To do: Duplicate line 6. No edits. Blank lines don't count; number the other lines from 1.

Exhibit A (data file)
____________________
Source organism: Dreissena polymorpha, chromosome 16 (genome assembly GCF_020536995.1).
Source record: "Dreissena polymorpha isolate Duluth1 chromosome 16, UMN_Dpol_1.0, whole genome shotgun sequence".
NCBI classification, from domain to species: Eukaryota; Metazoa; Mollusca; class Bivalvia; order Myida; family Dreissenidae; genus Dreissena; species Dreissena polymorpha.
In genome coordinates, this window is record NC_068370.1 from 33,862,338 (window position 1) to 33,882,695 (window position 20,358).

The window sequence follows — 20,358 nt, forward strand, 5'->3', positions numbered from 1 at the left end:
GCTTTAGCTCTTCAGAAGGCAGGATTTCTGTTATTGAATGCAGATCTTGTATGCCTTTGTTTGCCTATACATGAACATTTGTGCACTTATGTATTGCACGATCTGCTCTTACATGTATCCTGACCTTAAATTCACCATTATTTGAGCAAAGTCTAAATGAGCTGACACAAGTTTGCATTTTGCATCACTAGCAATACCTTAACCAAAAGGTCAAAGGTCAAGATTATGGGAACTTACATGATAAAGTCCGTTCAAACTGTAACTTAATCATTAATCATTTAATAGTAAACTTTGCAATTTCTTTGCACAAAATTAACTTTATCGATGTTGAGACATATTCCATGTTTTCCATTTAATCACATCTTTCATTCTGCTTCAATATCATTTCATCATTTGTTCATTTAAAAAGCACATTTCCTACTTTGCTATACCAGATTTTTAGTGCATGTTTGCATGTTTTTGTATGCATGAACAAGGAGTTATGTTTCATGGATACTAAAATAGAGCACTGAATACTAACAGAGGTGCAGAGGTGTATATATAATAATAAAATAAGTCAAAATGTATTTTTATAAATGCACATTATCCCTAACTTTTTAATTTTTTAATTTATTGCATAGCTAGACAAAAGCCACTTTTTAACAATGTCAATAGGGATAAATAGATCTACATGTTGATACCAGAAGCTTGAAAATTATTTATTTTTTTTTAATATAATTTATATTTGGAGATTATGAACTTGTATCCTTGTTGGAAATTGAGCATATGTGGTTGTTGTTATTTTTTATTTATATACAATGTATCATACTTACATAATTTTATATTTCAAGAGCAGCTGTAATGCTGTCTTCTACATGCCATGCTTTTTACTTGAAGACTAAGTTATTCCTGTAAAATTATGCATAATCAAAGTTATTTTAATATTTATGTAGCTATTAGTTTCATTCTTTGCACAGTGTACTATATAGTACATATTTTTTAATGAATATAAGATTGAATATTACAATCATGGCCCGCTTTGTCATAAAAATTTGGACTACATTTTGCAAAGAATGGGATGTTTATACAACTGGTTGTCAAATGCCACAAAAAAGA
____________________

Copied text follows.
GCTTTAGCTCTTCAGAAGGCAGGATTTCTGTTATTGAATGCAGATCTTGTATGCCTTTGTTTGCCTATACATGAACATTTGTGCACTTATGTATTGCACGATCTGCTCTTACATGTATCCTGACCTTAAATTCACCATTATTTGAGCAAAGTCTAAATGAGCTGACACAAGTTTGCATTTTGCATCACTAGCAATACCTTAACCAAAAGGTCAAAGGTCAAGATTATGGGAACTTACATGATAAAGTCCGTTCAAACTGTAACTTAATCATTAATCATTTAATAGTAAACTTTGCAATTTCTTTGCACAAAATTAACTTTATCGATGTTGAGACATATTCCATGTTTTCCATTTAATCACATCTTTCATTCTGCTTCAATATCATTTCATCATTTGTTCATTTAAAAAGCACATTTCCTACTTTGCTATACCAGATTTTTAGTGCATGTTTGCATGTTTTTGTATGCATGAACAAGGAGTTATGTTTCATGGATACTAAAATAGAGCACTGAATACTAACAGAGGTGCAGAGGTGTATATATAATAATAAAATAAGTCAAAATGTATTTTTATAAATGCACATTATCCCTAACTTTTTAATTTTTTAATTTATTGCATAGCTAGACAAAAGCCACTTTTTAACAATGTCAATAGGGATAAATAGATCTACATGTTGATACCAGAAGCTTGAAAATTATTTATTTTTTTTTAATATAATTTATATTTGGAGATTATGAACTTGTATCCTTGTTGGAAATTGAGCATATGTGGTTGTTGTTATTTTTTATTTATATACAATGTATCATACTTACATAATTTTATATTTCAAGAGCAGCTGTAATGCTGTCTTCTACATGCCATGCTTTTTACTTGAAGACTAAGTTATTCCTGTAAAATTATGCATAATCAAAGTTATTTTAATATTTATGTAGCTATTAGTTTCATTCTTTGCACAGTGTACTATATAGTACATATTTTTTAATGAATATAAGATTGAATATTACAATCATGGCCCGCTTTGTCATAAAAATTTGGACTACATTTTGCAAAGAATGGGATGTTTATACAACTGGTTGTCAAATGCCACAAAAAAGA